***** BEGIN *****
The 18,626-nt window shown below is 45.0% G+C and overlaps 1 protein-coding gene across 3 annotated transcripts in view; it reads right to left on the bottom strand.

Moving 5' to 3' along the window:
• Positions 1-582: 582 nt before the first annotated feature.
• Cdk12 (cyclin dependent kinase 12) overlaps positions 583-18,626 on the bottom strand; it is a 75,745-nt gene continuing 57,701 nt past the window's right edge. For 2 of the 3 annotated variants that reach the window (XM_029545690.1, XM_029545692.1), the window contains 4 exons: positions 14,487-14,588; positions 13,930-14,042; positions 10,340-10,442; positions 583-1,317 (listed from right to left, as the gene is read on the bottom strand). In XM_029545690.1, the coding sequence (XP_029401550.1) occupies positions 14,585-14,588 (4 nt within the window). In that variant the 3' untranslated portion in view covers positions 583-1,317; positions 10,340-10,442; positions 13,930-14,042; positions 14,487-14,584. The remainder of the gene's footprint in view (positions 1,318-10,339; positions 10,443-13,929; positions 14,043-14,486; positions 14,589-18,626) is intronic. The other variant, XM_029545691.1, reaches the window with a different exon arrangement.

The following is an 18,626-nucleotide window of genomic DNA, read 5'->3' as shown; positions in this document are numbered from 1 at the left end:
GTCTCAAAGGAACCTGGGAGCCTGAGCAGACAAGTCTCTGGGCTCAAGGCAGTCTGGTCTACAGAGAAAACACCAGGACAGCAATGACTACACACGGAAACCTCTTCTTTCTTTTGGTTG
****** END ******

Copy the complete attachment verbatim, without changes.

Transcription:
The 18,626-nt window shown below is 45.0% G+C and overlaps 1 protein-coding gene across 3 annotated transcripts in view; it reads right to left on the bottom strand.

Moving 5' to 3' along the window:
• Positions 1-582: 582 nt before the first annotated feature.
• Cdk12 (cyclin dependent kinase 12) overlaps positions 583-18,626 on the bottom strand; it is a 75,745-nt gene continuing 57,701 nt past the window's right edge. For 2 of the 3 annotated variants that reach the window (XM_029545690.1, XM_029545692.1), the window contains 4 exons: positions 14,487-14,588; positions 13,930-14,042; positions 10,340-10,442; positions 583-1,317 (listed from right to left, as the gene is read on the bottom strand). In XM_029545690.1, the coding sequence (XP_029401550.1) occupies positions 14,585-14,588 (4 nt within the window). In that variant the 3' untranslated portion in view covers positions 583-1,317; positions 10,340-10,442; positions 13,930-14,042; positions 14,487-14,584. The remainder of the gene's footprint in view (positions 1,318-10,339; positions 10,443-13,929; positions 14,043-14,486; positions 14,589-18,626) is intronic. The other variant, XM_029545691.1, reaches the window with a different exon arrangement.

The following is an 18,626-nucleotide window of genomic DNA, read 5'->3' as shown; positions in this document are numbered from 1 at the left end:
GTCTCAAAGGAACCTGGGAGCCTGAGCAGACAAGTCTCTGGGCTCAAGGCAGTCTGGTCTACAGAGAAAACACCAGGACAGCAATGACTACACACGGAAACCTCTTCTTTCTTTTGGTTG